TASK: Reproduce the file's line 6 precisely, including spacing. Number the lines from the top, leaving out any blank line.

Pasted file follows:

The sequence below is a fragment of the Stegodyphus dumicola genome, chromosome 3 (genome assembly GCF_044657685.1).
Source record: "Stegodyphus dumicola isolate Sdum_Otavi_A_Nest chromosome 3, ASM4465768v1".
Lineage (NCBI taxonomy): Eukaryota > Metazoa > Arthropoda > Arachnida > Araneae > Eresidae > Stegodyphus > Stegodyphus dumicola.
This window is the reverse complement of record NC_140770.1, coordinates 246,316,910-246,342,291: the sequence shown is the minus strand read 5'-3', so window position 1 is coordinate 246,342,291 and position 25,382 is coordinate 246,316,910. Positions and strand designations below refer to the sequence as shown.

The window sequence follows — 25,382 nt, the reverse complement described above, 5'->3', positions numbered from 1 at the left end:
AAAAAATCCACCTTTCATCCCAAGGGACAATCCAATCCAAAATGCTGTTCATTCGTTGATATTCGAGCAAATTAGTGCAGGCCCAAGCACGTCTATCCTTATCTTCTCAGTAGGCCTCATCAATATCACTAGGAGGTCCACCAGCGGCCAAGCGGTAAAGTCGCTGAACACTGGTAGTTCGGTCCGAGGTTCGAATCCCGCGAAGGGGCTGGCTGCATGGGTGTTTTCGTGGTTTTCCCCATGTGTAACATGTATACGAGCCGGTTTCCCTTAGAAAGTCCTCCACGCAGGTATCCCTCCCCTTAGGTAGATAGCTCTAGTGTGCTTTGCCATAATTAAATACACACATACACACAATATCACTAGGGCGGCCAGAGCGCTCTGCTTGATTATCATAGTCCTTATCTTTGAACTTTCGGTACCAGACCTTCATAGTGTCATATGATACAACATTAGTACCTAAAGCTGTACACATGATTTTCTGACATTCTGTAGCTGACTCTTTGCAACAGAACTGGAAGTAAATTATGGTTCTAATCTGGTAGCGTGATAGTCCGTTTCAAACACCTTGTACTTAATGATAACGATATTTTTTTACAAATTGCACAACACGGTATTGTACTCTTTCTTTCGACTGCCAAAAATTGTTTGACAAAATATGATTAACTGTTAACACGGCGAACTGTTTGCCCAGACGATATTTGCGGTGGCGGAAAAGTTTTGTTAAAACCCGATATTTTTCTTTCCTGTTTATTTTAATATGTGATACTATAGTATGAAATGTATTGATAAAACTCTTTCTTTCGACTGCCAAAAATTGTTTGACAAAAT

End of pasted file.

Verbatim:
AAAAAATCCACCTTTCATCCCAAGGGACAATCCAATCCAAAATGCTGTTCATTCGTTGATATTCGAGCAAATTAGTGCAGGCCCAAGCACGTCTATCCTTATCTTCTCAGTAGGCCTCATCAATATCACTAGGAGGTCCACCAGCGGCCAAGCGGTAAAGTCGCTGAACACTGGTAGTTCGGTCCGAGGTTCGAATCCCGCGAAGGGGCTGGCTGCATGGGTGTTTTCGTGGTTTTCCCCATGTGTAACATGTATACGAGCCGGTTTCCCTTAGAAAGTCCTCCACGCAGGTATCCCTCCCCTTAGGTAGATAGCTCTAGTGTGCTTTGCCATAATTAAATACACACATACACACAATATCACTAGGGCGGCCAGAGCGCTCTGCTTGATTATCATAGTCCTTATCTTTGAACTTTCGGTACCAGACCTTCATAGTGTCATATGATACAACATTAGTACCTAAAGCTGTACACATGATTTTCTGACATTCTGTAGCTGACTCTTTGCAACAGAACTGGAAGTAAATTATGGTTCTAATCTGGTAGCGTGATAGTCCGTTTCAAACACCTTGTACTTAATGATAACGATATTTTTTTACAAATTGCACAACACGGTATTGTACTCTTTCTTTCGACTGCCAAAAATTGTTTGACAAAATATGATTAACTGTTAACACGGCGAACTGTTTGCCCAGACGATATTTGCGGTGGCGGAAAAGTTTTGTTAAAACCCGATATTTTTCTTTCCTGTTTATTTTAATATGTGATACTATAGTATGAAATGTATTGATAAAACTCTTTCTTTCGACTGCCAAAAATTGTTTGACAAAAT